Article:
How Using Your Digital Devices Can Impact the Health of Others
The Secondhand Smoke Effect of Technology
You know how horrible and harmful secondhand smoke is? Even if you’re not the person smoking, it’s been scientifically proven how badly you are affected when you are near someone who is. Well, it looks like technology is also having a negative impact on the people around us when we’re glued to our digital devices. Now, before you call me crazy, let me clarify — not all the effects are physically dangerous. Some are merely annoying but many can actually be harmful from a mental health standpoint.
Most people have heard of the term phubbing by now. It refers to snubbing someone when you’re paying attention to your phone instead of the person you’re with. Sadly, it’s become quite common, to the point where we expect it to happen quite regularly. But it’s a still an unpleasant experience to feel alone while in the company of others. This behaviour has been proven to impact the self-esteem of the person being phubbed, leaving them annoyed, frustrated or hurt.
I don’t think phubbing is something most people intentionally set out to do, especially to those they care about. That said, most people seem to brush it aside as not a big deal and something we should just get over. Our general acceptance of what was once seen as rude behaviour may be due to a perception that phubbing is the result of people needing to be online to do something important. However, that’s not usually the case. Often people are phubbing others because of something inconsequential. They are playing a game, searching for something, updating their status or texting someone else. Most of the time, it’s something that can wait.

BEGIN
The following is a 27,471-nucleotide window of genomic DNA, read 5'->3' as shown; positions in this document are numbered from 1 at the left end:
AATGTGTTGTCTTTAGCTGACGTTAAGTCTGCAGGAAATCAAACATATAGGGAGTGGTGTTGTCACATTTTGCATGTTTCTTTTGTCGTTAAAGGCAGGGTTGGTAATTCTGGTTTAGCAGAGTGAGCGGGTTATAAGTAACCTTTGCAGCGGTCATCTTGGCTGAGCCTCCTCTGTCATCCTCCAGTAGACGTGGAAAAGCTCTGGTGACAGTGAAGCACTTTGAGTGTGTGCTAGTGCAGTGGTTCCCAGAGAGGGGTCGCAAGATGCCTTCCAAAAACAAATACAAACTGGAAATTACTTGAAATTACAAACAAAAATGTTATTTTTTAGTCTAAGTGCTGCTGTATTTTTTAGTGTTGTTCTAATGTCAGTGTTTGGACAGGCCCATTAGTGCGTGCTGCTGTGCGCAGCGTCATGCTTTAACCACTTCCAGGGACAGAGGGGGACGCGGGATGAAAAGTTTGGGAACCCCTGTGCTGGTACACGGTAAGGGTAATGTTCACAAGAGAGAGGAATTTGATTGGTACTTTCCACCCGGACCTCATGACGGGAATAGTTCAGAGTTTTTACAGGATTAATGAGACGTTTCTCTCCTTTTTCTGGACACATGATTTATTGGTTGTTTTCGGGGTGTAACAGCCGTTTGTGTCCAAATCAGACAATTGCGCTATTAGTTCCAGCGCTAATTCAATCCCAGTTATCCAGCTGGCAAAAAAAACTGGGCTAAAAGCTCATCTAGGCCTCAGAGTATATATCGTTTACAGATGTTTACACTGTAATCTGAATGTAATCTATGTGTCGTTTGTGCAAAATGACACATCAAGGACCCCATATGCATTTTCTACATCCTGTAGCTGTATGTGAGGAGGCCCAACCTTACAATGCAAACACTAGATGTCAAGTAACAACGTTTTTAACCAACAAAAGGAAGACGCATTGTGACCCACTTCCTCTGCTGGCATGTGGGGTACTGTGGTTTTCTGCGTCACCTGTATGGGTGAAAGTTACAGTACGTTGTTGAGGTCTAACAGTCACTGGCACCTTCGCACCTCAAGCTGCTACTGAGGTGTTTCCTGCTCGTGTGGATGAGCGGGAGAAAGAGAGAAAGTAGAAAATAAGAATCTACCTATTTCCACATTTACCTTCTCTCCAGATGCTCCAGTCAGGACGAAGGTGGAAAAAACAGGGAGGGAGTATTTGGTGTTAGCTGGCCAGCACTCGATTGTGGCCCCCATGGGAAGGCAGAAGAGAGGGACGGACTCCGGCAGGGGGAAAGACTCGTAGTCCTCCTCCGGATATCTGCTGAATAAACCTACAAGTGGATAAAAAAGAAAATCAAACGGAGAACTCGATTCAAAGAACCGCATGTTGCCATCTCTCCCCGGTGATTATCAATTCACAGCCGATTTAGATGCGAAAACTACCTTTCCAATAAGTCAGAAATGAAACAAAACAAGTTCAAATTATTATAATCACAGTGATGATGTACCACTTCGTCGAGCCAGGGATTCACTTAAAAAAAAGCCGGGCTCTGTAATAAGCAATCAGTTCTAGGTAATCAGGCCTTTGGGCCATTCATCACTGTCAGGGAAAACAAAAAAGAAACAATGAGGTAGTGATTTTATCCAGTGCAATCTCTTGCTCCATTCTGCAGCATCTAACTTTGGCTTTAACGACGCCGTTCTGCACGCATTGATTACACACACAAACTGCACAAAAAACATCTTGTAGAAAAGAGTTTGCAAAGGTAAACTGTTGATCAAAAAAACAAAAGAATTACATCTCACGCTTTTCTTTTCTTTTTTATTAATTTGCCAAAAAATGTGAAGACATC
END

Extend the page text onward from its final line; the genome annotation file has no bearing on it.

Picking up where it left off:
Beyond aggravation and upset, phubbing can have an even more serious impact on someone’s wellbeing, especially those who are not yet adults. There’s been a lot of debate about what technology and devices are doing to children. A study in 2017 attributed the spike in teen mental health issues to the growing amount of time teens spend online. But, there’s another explanation for the increase that seems more likely and is just as concerning. It’s not as much about the time teenagers are online as it is the significant amount of time their parents and caregivers are. This ‘distracted parenting’ leads to less interaction time between parents and teens, as well as a lower quality of interaction.
The younger the children, the more serious the impact of our technology distraction. Kids are learning early on that parents have trouble focusing on them instead of devices. One study of 1,000 kids between 4 and 18 reported that many of them no longer run to meet their parents when they arrive home because their parents are usually on their phones. One of the results of this digital divide is a decrease in time that families spend together. Another study in the US showed the total hours American families spend together each month dropped almost a third (from 26 to ~18) between 2006 and 2011. With the significant increases in time spent online since then, it’s safe to assume the hours have dropped even more.
And then there’s the impact of our technology use on those most vulnerable — babies. Researchers have been studying the effects of mothers breastfeeding while using their smartphones. There are obvious issues that can arise from not paying attention, such as missing subtle cues about a baby’s well-being. But even more concerning is the impact on the bonding or neuro-connection between mother and child. A mother’s or father’s gaze is crucial for a baby to feel safe and secure. Technology is increasingly interrupting that vital connection.
The facts are clear. Similar to secondhand smoke, research shows how our activity online activity can harm those around us. We need to be more mindful about when and where we use our devices. Not only do we need to create healthier tech habits for ourselves but also, just as importantly, for those we care about. So, next time you find yourself phubbing someone, ask yourself if what you’re doing is really more important than them. If not, put down your device and give your attention to those around you. We’ll all be better for it.
One more thought:
If you’re wondering how much your digital device usage is affecting you personally, find out by clicking here.
Originally published at www.livinglessdistracted.com.